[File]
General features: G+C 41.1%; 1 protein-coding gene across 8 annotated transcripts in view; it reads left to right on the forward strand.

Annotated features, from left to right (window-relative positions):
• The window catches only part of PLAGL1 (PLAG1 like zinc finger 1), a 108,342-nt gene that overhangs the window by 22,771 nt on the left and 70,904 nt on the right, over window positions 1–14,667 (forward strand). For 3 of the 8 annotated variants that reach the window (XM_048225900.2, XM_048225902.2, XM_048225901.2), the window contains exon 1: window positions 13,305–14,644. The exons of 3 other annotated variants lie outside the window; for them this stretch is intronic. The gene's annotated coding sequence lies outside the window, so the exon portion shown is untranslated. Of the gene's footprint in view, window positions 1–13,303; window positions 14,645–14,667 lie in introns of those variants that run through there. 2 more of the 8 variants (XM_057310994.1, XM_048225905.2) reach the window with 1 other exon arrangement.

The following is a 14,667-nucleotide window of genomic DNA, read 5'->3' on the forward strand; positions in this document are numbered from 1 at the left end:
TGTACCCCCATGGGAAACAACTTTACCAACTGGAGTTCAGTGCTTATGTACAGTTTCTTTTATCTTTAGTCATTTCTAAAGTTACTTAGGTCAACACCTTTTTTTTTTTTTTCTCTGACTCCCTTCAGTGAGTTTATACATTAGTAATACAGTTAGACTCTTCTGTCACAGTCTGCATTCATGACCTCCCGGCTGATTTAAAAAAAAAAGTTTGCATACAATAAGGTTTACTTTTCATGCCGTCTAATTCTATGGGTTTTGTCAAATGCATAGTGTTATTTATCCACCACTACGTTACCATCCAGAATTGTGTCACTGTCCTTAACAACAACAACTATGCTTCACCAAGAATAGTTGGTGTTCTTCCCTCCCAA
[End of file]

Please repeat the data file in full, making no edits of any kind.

General features: G+C 41.1%; 1 protein-coding gene across 8 annotated transcripts in view; it reads left to right on the forward strand.

Annotated features, from left to right (window-relative positions):
• The window catches only part of PLAGL1 (PLAG1 like zinc finger 1), a 108,342-nt gene that overhangs the window by 22,771 nt on the left and 70,904 nt on the right, over window positions 1–14,667 (forward strand). For 3 of the 8 annotated variants that reach the window (XM_048225900.2, XM_048225902.2, XM_048225901.2), the window contains exon 1: window positions 13,305–14,644. The exons of 3 other annotated variants lie outside the window; for them this stretch is intronic. The gene's annotated coding sequence lies outside the window, so the exon portion shown is untranslated. Of the gene's footprint in view, window positions 1–13,303; window positions 14,645–14,667 lie in introns of those variants that run through there. 2 more of the 8 variants (XM_057310994.1, XM_048225905.2) reach the window with 1 other exon arrangement.

The following is a 14,667-nucleotide window of genomic DNA, read 5'->3' on the forward strand; positions in this document are numbered from 1 at the left end:
TGTACCCCCATGGGAAACAACTTTACCAACTGGAGTTCAGTGCTTATGTACAGTTTCTTTTATCTTTAGTCATTTCTAAAGTTACTTAGGTCAACACCTTTTTTTTTTTTTTCTCTGACTCCCTTCAGTGAGTTTATACATTAGTAATACAGTTAGACTCTTCTGTCACAGTCTGCATTCATGACCTCCCGGCTGATTTAAAAAAAAAAGTTTGCATACAATAAGGTTTACTTTTCATGCCGTCTAATTCTATGGGTTTTGTCAAATGCATAGTGTTATTTATCCACCACTACGTTACCATCCAGAATTGTGTCACTGTCCTTAACAACAACAACTATGCTTCACCAAGAATAGTTGGTGTTCTTCCCTCCCAA